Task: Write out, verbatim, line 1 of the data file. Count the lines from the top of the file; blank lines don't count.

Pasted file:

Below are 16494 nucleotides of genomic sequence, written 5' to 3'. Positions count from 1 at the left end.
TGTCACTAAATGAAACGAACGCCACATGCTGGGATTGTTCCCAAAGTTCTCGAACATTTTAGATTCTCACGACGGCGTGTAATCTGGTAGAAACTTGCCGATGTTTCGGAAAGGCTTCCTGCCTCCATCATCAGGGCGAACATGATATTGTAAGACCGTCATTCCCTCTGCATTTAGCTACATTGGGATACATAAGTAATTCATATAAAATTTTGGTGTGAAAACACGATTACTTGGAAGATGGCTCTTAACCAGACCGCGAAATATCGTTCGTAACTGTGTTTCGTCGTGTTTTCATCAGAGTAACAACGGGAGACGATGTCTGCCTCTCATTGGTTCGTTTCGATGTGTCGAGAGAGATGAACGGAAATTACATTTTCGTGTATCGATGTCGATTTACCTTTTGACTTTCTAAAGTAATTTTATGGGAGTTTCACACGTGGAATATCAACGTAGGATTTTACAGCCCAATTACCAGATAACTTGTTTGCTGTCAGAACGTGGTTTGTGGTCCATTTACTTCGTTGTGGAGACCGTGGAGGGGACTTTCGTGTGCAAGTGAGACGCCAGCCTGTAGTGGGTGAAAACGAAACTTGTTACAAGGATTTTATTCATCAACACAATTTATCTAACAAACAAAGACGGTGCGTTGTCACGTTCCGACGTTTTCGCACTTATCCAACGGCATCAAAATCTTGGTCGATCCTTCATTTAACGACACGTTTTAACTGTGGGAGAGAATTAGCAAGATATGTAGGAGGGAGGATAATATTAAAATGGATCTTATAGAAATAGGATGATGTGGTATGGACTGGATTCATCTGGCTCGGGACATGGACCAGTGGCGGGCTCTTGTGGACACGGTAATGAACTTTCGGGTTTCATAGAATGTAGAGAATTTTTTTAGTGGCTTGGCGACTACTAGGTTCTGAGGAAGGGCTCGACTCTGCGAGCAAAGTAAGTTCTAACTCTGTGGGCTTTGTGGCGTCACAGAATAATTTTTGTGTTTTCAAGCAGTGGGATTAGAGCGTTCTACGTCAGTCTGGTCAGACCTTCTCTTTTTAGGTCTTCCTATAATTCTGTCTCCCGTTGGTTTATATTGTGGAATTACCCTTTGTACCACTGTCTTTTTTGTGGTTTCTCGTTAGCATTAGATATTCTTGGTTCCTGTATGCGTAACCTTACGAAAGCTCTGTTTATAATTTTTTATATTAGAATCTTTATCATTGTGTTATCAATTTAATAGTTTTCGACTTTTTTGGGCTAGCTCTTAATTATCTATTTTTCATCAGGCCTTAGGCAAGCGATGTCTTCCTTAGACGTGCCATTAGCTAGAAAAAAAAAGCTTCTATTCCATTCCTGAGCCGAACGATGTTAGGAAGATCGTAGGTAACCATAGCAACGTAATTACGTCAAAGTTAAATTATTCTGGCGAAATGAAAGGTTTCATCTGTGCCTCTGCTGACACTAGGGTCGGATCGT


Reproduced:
Below are 16494 nucleotides of genomic sequence, written 5' to 3'. Positions count from 1 at the left end.